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Mythology permeates Call of Osiris, a game driven by ancient stories reverberating in the present.

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Reflections of the old gods: Egpytian mythology in Call of Osiris

Egypt’s ancient religion is inseparable from its history and Call of Osiris would be remiss if it didn’t incorporate the country’s elaborate mythology. However, the legends of Osiris, Anubis and other famous deities aren’t included just for show, or to justify the many magnificent statues that loom over Jack and Leila. They’re an organic part of the story, as inseparable from its core as the heroes’ journey across Egypt.

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[The Ankh, the ancient Egyptian symbol for life.]
[Image by Devanath from Pixabay.com

You might already be aware that the Osiris myth forms the foundation of the game’s narrative. This epic old story describes how lord of the Egyptian underworld and primeval king of Egypt Osiris was murdered by his own brother Set, both being children of Geb (Earth) and Nut (Sky). Set slew Osiris, cut him into parts and scattered them across Egypt, introducing chaos where there should be order. It was Osiris’s wife and sister Isis who put him back together, while their son Horus battled Set for the throne and reinstated Osiris, restoring order to the land. This myth shows that the ancient Egyptians were really big on hierarchy and social stability.

[Isis, Osiris and Horus.]
[Picture credit: By Rama - Own work, CC BY-SA 3.0 fr, Commons.wikimedia.org]

Having not skimped on research, I’m well aware of the fact that Osiris getting dismembered is the version that was popular in the New Kingdom, no less than a thousand years after the Old Kingdom. So how come it’s become a part of Call of Osiris that focuses on the latter? Well, ‘ye olde’ rendition has a major problem: it doesn’t support gameplay. In it, Osiris is killed or drowned, and remains stationary. That was a problem for us because we needed a reason for Jack and Leila to travel across the land.

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[Osiris myth: Set has dismembered his own brother Osiris. ]

With this in mind, I had Set cut off Osiris’s hands, feet and head, like he does in the legend, and give these body parts to five Pharaohs, respectively, to guard them in life and death. I also linked these body parts to canopic jars, special containers that ancient Egyptians used to store human organs.

[One of the canopic jars in Call of Osiris.]

That drew a line in the sand, so to speak, that Jack and Leila could follow to various temples and pyramids, while maintaining a clear view of their current objective. This structure also enabled me to rhythmically deliver the gameplay and story beats. The players would first need to obtain a canopic jar guarded by an army of human opponents, then enter a major underworld, deal with another kind of enemy, and reach the Pharaoh’s chamber where the liberated ruler would point the pair to their next objective. The goal would always remain clear: topple Set from the throne of the underworld. There are twists, of course, but games generally benefit from this kind of transparent structure. Think of Kratos trying to reach the top of the ‘mega-weenie’ mountain with his wife’s ashes and son in tow, or Joel escorting Ellie across the monster-infested United States because she might be the key to combatting mutated spore infections.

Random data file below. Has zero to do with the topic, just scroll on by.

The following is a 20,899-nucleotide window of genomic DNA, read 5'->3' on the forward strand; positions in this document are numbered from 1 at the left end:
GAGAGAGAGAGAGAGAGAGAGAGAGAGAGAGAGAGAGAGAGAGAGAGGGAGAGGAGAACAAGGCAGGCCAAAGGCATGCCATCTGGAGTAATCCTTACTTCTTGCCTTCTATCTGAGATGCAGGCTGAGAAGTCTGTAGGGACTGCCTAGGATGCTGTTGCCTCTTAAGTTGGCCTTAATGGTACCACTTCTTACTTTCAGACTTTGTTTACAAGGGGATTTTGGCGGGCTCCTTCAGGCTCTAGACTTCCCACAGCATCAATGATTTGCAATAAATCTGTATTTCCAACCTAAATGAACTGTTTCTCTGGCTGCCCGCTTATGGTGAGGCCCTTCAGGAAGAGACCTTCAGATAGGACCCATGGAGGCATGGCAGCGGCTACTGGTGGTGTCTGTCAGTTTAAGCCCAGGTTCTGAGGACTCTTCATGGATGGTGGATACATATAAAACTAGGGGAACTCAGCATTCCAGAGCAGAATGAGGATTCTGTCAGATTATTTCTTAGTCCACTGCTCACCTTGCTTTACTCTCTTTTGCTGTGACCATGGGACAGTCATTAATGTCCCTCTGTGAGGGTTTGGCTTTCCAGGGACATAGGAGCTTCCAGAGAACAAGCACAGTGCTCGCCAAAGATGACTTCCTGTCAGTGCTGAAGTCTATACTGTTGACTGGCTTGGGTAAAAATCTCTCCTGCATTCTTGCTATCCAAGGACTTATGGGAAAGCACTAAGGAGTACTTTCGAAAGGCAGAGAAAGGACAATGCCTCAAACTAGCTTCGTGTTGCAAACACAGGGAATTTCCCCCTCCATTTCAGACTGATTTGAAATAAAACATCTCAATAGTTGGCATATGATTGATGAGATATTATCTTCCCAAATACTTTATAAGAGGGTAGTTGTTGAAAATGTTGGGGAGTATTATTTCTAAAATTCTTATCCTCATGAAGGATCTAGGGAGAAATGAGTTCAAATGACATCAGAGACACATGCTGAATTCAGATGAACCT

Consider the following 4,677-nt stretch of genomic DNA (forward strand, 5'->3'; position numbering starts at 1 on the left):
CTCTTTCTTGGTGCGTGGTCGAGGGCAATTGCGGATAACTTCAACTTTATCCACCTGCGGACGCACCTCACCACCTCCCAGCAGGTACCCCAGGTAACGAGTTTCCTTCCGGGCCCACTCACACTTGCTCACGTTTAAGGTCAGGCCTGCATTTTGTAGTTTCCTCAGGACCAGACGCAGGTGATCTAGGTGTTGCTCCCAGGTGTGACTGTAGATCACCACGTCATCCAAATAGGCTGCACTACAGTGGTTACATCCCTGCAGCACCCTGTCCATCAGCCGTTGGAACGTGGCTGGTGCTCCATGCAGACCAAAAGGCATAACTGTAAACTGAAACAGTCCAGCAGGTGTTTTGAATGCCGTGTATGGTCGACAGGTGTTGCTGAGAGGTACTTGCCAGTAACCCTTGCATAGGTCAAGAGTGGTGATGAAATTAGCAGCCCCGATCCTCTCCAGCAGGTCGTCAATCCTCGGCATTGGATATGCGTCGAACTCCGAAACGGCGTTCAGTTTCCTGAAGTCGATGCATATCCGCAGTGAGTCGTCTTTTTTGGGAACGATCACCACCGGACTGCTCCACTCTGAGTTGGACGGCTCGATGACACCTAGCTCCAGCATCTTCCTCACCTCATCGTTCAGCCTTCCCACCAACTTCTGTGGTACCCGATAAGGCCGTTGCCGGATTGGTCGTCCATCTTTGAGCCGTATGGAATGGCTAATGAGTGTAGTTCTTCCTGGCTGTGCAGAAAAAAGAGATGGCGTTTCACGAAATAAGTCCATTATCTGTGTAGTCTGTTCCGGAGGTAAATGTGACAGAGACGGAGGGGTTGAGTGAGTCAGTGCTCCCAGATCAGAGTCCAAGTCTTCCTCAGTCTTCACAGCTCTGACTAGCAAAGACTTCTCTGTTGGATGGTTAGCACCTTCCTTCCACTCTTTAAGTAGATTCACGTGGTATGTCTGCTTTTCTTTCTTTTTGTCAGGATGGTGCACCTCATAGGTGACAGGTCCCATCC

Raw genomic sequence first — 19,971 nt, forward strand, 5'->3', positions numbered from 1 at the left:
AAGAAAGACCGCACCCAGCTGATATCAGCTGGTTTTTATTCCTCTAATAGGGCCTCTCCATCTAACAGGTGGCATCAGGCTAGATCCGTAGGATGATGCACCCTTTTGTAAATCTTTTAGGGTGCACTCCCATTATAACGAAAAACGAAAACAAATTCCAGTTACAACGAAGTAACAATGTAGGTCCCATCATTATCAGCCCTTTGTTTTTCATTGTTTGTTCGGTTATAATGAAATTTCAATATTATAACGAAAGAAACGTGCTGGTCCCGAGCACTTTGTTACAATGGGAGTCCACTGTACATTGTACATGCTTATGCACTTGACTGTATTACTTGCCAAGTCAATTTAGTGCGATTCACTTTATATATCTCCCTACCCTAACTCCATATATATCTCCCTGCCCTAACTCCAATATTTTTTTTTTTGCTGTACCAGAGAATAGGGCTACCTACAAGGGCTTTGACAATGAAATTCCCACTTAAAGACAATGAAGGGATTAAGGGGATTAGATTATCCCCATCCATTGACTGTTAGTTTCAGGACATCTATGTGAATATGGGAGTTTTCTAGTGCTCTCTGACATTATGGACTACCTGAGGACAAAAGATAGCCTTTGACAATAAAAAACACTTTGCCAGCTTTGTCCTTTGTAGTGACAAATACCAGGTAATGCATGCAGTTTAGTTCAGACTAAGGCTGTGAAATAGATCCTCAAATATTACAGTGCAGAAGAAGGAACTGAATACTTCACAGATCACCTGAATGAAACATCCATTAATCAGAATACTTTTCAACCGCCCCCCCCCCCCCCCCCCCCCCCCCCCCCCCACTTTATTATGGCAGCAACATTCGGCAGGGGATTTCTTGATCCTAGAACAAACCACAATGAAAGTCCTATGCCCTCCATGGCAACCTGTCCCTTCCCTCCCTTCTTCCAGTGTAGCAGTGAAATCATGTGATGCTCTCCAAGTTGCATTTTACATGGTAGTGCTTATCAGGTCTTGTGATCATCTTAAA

[The mountain in Journey acts as a permanent weenie, pulling the players forward. Incidentally, Austin Wintory scored both that game and Call of Osiris. #shamelessselfpromotion]

With the Osiris myth locked in, I began to enrich the story with other elements of the incredibly rich Egyptian mythology, which was surpassed only by the Greeks. The problem wasn’t what to include, but rather the opposite. There’s a multitude of Egyptian legends and gods, and many have several versions. Set, for example, was considered a good deity in the early days, and only became evil later on. I stuck to the Old Kingdom period where possible, and included the elements that could be directly connected to the Osiris myth, for example the hatred of Osiris’s son Horus towards Set. On the other hand, I kept the scope narrow because it would be counterproductive for such an intimate story to include a dozen gods and their agendas.


[Set, god of violence, chaos, deserts and storms. Once, he was Ra's ally and helped him repel Apep, but later on, he became evil.]
[By Jeff Dahl (talk · contribs) - Own work, CC BY-SA 4.0, Commons.wikimedia.org

I left out certain iconic deities such as Anubis because they simply didn’t gel with the plot. I kept the focus on Jack, Leila and their native ally Aseem as Osiris’s champions, and on Set and his high priest in the role of the bad guys. Instead of constantly introducing new characters and gods, I strove to flesh out Set with a believable background and a sense of purpose, something the myths are lacking. Certain aspects of Set’s personality and background are communicated through the game's main story, while others are better understood by finding secrets and reading their descriptions. Many of the collectables come in the form of various items, such as statuettes, parchments, silver caches et cetera. But there are also special altars with a lengthy original poem that explains what Set has been up to, and why. It pays to track down all of them!

Sergej Hvala, Lead Designer and Storywriter, ActaLogic

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